My day job – I’m a professor – involved books in theory, but very little in practice. It was more an exercise in pretending about books. The students pretended to have read the books, and I pretended to have something illuminating to say about them. I pretended to be an expert in the books – books that I had in many cases read only once, and a long time ago, or sometimes only a handful of paragraphs in, or someone else’s synopsis of, or even not at all.

The first less-enamoured account in this collection comes from Owen King, who despite really trying to take to electronic texts, still harbours an aversion to reading on a screen. But more significant than the aesthetics of textual delivery for King is the fact that along with a library of novels, an e-reader like an iPad means a plethora of other distractions – games, email, movies, music – are right there, infringing on the literary space. This seems to echo Alizadeh’s fears too.

While it’s sort of exciting in the abstract to imagine Jonathan Franzen rubbing shoulders with your favorite Beck songs, a few choice episodes of The Wire, and ZombieSmash, in reality that’s an awful lot of potential distraction when you’re in the trenches of the difficult first hundred pages or so of The Corrections.

In other words, as Alizadeh fears, it may just be easier to not read the book at all – as for the owner of an e-reader there is always the maybe forever deferred potential that you might read the book – after checking your email, your Twitter feed, your Facebook page, etc, etc. So changes in the ways people are reading are increasingly viewed as threats to the future of books – and the deep immersion that has characterised reading novels. Yet, there’s something quite pleasurable about reading this particular book – partly the short length of each essay which makes reading in bite sized chunks of time very easy, excellent for the e-reader who feels the lure of connectivity, and need not wait too long to see what else is happening.

But what about the writers of the future? Lauren Groff’s contribution is made up of short reflective questions in the form of present tense observations and futuristic predictions, mostly fearful and bleak: “A writer of the future sits in her office in the present, trying very hard not to panic.” The future writer might dictate his or her novel to an omnipotent electronic scribe, yet still find the resultant prose hard to sell on the mean streets of literary indifference. I like one of her final predictions, though, as it reflects the underlying positivity in this collection.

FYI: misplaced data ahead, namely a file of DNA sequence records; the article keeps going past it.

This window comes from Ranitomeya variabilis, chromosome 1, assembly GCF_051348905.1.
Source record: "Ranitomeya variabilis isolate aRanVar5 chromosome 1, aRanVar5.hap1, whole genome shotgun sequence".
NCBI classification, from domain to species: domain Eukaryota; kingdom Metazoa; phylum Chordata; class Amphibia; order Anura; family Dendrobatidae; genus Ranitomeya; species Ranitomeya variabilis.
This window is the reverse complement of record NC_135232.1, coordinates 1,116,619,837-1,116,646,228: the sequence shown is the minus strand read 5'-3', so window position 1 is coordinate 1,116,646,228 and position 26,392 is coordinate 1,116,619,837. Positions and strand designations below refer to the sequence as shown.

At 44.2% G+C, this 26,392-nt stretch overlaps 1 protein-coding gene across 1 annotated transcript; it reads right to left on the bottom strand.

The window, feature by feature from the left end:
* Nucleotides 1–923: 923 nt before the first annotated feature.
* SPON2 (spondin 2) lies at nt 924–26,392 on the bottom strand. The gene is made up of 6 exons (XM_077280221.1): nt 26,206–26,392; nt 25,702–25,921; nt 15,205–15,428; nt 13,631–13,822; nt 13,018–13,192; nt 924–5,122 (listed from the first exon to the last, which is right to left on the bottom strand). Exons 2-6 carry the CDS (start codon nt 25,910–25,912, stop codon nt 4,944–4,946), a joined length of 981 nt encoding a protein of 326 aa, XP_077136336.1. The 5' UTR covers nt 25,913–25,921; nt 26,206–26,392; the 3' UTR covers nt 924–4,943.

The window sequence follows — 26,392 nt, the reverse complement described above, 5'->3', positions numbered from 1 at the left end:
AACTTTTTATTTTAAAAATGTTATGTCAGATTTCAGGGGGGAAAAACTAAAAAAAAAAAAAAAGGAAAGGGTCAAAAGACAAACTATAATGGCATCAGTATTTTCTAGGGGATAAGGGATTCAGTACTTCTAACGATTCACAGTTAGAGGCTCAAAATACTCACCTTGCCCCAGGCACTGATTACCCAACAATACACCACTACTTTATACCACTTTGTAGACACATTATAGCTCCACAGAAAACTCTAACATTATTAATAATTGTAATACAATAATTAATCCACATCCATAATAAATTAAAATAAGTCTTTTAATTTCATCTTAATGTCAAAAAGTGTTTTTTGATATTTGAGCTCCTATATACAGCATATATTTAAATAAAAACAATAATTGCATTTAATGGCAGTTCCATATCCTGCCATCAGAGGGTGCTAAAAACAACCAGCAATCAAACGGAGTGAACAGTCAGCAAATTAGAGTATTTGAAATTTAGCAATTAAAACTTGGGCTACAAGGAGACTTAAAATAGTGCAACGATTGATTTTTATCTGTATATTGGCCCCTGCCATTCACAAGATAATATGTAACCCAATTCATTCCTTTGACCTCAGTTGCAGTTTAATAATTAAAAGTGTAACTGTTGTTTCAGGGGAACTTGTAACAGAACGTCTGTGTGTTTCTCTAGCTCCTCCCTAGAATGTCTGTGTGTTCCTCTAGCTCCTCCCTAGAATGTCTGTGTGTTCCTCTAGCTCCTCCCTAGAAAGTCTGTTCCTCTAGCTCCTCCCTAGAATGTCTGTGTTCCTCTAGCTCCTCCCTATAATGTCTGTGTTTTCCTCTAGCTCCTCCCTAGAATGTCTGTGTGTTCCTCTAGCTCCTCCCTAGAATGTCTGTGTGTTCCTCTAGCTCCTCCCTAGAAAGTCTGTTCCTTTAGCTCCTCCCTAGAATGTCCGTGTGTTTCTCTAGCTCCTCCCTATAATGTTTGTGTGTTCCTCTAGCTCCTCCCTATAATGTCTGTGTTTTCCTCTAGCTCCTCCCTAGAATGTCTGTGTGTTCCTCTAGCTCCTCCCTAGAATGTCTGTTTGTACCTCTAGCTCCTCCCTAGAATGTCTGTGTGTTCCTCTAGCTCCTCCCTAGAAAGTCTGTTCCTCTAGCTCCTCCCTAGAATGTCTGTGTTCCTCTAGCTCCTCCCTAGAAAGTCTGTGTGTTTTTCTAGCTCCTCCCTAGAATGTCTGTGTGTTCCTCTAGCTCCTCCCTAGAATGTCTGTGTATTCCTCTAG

Of the many predictions that one can make about the writer of the future, there is only one that holds a whiff of the indisputable: that the writer of the future is the writer who writes. He is the one drawing word after word, pushing his sentences outward, into the darkness, into the thrilling unknown.

Yet the sum of views in this collection indicate that the writer of the future will be writing much more for love than money – but – hasn’t this always been the case? Poetry might sustain the soul but not the body, etc … The difference is that now so much writing is available for free, and e-readers make accessing that free content so much easier. Quality writing can still be accessed for a premium, but there is usually a selection of articles from the top publications available to tempt readers into taking out a subscription. In her essay in the collection Sonya Chung appears to echo the fears expressed by Graham Swift, above, that “the writer … will be the first to be edged out from whatever minuscule monetary rewards he managed to eke out in the first place.” But later in her piece she suddenly becomes more optimistic – reflecting the pendulum swing from the immaterial back towards the tangible which she feels might characterise the future of books, reading and writing. Isn’t it highly likely, Chung ponders, that a trajectory that seems inescapable might just turn back on itself as the consequences result in corporeal alienation, impoverishment of spirit, and “shallow pools of generalism”? In other words, the digital age might just be a phase which humanity will likely get over.

Perhaps she’s right – still, it depends on one’s perspective, as for most things. This collection of essays contains quality writing from quality writers, yet it comes in small bytes and is as easy to consume on a Kindle as it is to fold back the smooth pages of a paperback. The extremes of the pendulum to which Chung refers will be with us for a while – on the one side the panicked, nostalgic and alarmist rhetoric of the death of the book (and its victim writers,) and on the other, the voices of invention, expansion, and evolution. There’s no guarantee that this evolution, if it proceeds, will lead to a bright future for writers – but no age of humanity has ever promised writers a bright future. The only thing which writers really need to succeed is readers, and after reading the essays in The Late American Novel one comes away with a profound sense that there are more readers than ever before, looking for quality writing they can both read and respond to – consume and produce. Should the literary world remain an elite bastion of taste and style, or should it allow itself to be immersed in a growing culture of mash-ups and hyperlinks? This collection confirms that the pendulum will continue to swing over that either bleak or exciting prospect for some years to come.